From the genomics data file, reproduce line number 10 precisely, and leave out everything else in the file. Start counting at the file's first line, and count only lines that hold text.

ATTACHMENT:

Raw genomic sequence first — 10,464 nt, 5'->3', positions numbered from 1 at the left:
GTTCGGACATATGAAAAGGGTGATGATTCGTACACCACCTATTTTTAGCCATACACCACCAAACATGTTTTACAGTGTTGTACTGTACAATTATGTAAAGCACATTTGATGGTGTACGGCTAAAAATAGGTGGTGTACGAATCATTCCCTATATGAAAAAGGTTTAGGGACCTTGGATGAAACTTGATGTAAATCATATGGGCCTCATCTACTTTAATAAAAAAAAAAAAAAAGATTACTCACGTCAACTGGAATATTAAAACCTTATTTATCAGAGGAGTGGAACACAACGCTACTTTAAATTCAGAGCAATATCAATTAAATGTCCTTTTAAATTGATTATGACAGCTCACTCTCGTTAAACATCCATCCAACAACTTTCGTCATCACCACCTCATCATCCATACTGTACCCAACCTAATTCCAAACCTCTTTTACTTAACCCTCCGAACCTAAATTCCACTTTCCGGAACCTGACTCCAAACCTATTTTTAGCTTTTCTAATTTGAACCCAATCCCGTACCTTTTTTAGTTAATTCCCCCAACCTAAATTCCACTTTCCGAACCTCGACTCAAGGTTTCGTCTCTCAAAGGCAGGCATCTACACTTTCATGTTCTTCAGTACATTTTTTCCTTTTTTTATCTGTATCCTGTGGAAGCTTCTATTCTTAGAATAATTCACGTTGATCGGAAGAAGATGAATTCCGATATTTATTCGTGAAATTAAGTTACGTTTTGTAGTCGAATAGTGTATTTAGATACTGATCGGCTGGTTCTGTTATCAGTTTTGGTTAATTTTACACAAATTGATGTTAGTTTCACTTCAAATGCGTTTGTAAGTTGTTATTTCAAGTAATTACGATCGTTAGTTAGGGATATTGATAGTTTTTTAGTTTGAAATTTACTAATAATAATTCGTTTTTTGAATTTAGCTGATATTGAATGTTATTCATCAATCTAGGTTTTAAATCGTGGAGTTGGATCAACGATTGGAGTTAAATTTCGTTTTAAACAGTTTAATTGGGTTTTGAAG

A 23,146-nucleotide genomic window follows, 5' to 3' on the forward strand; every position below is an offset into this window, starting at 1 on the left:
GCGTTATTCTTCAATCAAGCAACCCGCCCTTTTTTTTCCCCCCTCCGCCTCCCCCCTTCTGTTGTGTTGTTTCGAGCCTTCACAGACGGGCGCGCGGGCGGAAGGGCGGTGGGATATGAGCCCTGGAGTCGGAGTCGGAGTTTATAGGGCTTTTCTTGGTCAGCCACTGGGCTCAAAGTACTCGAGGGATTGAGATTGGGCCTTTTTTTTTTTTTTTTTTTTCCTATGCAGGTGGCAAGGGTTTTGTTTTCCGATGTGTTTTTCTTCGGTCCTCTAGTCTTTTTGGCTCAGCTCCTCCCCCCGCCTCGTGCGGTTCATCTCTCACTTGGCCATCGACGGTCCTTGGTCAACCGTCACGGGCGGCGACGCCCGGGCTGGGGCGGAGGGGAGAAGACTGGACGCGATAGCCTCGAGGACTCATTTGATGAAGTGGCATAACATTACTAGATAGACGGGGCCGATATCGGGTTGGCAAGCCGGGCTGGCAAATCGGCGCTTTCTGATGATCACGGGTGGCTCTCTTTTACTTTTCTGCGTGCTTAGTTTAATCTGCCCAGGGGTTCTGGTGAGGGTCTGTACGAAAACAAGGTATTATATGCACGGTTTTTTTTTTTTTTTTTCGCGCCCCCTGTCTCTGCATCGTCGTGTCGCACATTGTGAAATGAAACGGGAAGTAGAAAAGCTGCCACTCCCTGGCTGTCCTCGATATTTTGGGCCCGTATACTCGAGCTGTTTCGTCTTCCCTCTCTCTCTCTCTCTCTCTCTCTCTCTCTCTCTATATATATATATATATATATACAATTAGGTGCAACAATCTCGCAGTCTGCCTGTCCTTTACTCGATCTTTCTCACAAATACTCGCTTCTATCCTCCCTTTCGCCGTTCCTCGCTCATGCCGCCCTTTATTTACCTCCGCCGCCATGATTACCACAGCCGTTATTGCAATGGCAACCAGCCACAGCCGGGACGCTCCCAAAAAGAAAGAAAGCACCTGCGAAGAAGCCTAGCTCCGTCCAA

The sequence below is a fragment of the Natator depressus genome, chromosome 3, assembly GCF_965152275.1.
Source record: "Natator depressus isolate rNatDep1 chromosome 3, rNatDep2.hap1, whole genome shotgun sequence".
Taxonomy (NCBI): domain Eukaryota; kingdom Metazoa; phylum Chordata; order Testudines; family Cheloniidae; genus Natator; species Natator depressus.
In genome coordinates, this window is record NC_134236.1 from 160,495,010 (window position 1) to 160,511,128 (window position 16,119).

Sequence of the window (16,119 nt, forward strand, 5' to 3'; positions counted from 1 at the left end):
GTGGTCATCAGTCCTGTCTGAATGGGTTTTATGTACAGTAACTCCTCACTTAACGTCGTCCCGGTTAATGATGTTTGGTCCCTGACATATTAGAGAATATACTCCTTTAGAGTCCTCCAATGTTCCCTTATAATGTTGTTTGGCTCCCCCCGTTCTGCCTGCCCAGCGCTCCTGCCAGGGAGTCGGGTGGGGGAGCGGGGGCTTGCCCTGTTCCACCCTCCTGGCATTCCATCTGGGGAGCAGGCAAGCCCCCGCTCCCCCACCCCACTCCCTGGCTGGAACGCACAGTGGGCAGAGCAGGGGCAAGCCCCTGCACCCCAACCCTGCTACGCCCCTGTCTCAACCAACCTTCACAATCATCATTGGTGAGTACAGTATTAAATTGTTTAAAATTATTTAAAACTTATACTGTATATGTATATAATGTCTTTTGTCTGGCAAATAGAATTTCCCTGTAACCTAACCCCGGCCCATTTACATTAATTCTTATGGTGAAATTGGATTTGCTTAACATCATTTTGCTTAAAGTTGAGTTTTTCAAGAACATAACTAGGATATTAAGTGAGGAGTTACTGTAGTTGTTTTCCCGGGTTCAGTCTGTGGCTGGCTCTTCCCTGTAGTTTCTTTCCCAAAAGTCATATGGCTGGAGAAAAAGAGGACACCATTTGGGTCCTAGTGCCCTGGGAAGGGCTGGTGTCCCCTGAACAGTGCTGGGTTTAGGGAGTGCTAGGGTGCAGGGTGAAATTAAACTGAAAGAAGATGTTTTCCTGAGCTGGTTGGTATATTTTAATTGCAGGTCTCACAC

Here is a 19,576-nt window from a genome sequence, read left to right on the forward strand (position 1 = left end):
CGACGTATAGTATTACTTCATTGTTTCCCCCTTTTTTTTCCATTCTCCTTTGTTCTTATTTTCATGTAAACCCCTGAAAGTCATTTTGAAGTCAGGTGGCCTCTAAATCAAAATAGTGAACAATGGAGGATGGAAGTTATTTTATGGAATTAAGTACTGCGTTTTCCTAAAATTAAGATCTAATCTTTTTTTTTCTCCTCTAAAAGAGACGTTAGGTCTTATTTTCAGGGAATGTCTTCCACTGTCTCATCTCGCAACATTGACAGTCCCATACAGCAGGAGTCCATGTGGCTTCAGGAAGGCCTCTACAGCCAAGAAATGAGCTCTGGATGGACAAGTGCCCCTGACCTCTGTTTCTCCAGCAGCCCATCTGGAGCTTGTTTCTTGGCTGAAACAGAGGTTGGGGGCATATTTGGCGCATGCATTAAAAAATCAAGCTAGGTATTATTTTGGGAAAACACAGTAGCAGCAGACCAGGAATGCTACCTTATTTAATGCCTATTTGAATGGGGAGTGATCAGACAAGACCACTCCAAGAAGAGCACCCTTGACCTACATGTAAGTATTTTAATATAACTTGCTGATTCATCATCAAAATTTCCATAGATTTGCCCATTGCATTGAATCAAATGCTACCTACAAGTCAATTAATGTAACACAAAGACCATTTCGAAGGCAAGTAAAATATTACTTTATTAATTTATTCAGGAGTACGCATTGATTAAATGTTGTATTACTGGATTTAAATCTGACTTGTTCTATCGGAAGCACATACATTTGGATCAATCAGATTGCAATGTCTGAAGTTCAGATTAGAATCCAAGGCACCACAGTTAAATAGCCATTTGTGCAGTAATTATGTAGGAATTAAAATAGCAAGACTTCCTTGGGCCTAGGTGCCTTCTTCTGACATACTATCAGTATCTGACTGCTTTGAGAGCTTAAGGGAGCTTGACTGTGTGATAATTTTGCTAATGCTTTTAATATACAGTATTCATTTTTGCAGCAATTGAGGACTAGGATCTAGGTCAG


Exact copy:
GTGGTCATCAGTCCTGTCTGAATGGGTTTTATGTACAGTAACTCCTCACTTAACGTCGTCCCGGTTAATGATGTTTGGTCCCTGACATATTAGAGAATATACTCCTTTAGAGTCCTCCAATGTTCCCTTATAATGTTGTTTGGCTCCCCCCGTTCTGCCTGCCCAGCGCTCCTGCCAGGGAGTCGGGTGGGGGAGCGGGGGCTTGCCCTGTTCCACCCTCCTGGCATTCCATCTGGGGAGCAGGCAAGCCCCCGCTCCCCCACCCCACTCCCTGGCTGGAACGCACAGTGGGCAGAGCAGGGGCAAGCCCCTGCACCCCAACCCTGCTACGCCCCTGTCTCAACCAACCTTCACAATCATCATTGGTGAGTACAGTATTAAATTGTTTAAAATTATTTAAAACTTATACTGTATATGTATATAATGTCTTTTGTCTGGCAAATAGAATTTCCCTGTAACCTAACCCCGGCCCATTTACATTAATTCTTATGGTGAAATTGGATTTGCTTAACATCATTTTGCTTAAAGTTGAGTTTTTCAAGAACATAACTAGGATATTAAGTGAGGAGTTACTGTAGTTGTTTTCCCGGGTTCAGTCTGTGGCTGGCTCTTCCCTGTAGTTTCTTTCCCAAAAGTCATATGGCTGGAGAAAAAGAGGACACCATTTGGGTCCTAGTGCCCTGGGAAGGGCTGGTGTCCCCTGAACAGTGCTGGGTTTAGGGAGTGCTAGGGTGCAGGGTGAAATTAAACTGAAAGAAGATGTTTTCCTGAGCTGGTTGGTATATTTTAATTGCAGGTCTCACAC